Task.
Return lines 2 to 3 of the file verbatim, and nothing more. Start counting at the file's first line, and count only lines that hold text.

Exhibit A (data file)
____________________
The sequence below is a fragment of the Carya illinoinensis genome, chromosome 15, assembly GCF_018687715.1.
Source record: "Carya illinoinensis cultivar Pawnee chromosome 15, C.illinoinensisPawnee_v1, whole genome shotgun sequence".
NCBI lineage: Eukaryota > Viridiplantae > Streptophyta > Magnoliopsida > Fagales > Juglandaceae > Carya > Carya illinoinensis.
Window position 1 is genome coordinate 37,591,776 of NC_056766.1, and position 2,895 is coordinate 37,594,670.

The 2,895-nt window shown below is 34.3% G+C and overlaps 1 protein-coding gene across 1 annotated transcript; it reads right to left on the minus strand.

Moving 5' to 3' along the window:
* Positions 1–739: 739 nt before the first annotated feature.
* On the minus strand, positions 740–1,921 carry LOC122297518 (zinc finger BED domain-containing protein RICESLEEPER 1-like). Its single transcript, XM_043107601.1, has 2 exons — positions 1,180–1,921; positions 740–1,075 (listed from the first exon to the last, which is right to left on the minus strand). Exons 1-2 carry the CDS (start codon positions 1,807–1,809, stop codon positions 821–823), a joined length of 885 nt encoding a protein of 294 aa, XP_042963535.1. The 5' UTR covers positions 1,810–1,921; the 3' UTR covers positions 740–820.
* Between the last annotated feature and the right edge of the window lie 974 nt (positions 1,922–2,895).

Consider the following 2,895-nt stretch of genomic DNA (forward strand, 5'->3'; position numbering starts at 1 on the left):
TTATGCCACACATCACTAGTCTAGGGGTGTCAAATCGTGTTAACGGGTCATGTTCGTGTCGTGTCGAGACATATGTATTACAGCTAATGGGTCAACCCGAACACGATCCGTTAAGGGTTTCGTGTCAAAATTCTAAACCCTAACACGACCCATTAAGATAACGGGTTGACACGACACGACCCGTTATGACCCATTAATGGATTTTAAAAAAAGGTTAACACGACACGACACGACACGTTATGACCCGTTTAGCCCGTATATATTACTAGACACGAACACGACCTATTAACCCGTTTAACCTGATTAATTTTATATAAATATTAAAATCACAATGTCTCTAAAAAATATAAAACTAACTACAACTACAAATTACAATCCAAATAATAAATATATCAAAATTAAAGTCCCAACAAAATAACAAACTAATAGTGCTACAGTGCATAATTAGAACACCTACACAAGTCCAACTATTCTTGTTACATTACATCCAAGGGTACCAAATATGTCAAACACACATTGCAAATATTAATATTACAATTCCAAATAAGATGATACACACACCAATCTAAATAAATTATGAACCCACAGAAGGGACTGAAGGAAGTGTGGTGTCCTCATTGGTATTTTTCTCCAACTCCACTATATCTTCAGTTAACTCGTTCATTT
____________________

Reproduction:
Source record: "Carya illinoinensis cultivar Pawnee chromosome 15, C.illinoinensisPawnee_v1, whole genome shotgun sequence".
NCBI lineage: Eukaryota > Viridiplantae > Streptophyta > Magnoliopsida > Fagales > Juglandaceae > Carya > Carya illinoinensis.